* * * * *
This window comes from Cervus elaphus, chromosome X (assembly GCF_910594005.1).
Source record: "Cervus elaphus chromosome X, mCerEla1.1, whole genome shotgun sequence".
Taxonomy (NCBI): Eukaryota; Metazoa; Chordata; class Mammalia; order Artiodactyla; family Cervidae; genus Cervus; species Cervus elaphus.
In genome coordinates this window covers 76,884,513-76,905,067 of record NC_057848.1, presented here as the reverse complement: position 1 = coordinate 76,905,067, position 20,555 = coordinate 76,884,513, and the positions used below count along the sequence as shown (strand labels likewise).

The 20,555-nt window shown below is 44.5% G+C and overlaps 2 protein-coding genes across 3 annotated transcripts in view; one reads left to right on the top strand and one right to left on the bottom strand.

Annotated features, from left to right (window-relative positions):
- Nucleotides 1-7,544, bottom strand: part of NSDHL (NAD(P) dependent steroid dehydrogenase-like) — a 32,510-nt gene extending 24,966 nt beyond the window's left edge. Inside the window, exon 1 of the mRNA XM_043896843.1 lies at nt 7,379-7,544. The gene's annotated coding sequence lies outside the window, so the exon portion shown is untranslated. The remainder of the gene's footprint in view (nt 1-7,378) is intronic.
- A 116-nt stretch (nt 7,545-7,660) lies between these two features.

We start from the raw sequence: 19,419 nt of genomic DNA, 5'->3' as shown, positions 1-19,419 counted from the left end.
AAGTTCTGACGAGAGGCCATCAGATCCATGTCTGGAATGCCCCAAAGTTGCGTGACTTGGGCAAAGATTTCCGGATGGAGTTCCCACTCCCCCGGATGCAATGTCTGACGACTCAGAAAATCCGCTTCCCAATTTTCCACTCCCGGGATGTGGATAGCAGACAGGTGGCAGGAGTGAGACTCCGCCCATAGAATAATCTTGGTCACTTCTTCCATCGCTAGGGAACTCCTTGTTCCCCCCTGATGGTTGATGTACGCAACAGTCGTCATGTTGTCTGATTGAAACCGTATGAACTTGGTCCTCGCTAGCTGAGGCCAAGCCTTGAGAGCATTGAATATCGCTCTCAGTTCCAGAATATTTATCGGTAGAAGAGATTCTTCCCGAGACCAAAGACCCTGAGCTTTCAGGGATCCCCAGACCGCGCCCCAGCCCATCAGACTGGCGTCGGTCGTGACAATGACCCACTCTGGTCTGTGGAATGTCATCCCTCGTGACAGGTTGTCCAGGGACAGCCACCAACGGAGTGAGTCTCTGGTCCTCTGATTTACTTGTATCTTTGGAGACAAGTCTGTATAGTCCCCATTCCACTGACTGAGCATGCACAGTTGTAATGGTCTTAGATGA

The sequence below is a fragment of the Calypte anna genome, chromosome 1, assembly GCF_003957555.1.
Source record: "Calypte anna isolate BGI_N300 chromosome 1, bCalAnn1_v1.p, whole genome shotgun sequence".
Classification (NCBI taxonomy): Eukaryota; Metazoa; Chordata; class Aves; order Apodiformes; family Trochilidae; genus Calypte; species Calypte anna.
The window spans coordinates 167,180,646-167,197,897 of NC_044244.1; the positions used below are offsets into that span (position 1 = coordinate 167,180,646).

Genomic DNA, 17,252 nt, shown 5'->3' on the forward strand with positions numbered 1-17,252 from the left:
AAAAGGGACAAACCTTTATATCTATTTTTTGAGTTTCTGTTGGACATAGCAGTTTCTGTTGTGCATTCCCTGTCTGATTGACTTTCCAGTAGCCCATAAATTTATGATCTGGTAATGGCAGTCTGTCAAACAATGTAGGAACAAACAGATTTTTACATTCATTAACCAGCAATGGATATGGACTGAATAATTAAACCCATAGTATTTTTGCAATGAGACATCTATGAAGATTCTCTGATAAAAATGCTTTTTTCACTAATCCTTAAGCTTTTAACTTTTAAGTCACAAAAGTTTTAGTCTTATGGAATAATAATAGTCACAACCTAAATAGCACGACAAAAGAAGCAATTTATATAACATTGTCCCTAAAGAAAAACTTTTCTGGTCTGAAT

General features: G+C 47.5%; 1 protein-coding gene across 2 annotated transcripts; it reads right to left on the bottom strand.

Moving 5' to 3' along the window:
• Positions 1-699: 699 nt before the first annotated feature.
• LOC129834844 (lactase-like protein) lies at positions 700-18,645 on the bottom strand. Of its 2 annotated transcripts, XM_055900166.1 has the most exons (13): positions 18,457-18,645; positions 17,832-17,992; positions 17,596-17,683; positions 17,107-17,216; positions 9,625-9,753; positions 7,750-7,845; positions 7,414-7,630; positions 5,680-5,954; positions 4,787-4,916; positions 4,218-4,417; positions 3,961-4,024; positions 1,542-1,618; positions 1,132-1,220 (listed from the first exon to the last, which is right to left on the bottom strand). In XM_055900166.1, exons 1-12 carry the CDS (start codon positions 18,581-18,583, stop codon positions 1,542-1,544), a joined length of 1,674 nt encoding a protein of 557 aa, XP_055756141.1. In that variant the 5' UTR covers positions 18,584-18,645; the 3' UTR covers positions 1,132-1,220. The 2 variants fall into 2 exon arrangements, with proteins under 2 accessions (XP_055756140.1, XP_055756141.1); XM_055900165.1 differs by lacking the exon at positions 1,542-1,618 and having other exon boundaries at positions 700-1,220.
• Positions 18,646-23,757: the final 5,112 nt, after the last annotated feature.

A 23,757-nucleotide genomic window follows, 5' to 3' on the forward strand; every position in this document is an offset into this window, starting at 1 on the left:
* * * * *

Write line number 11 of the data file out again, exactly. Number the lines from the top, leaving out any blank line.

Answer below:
The sequence below is a fragment of the Calypte anna genome, chromosome 1, assembly GCF_003957555.1.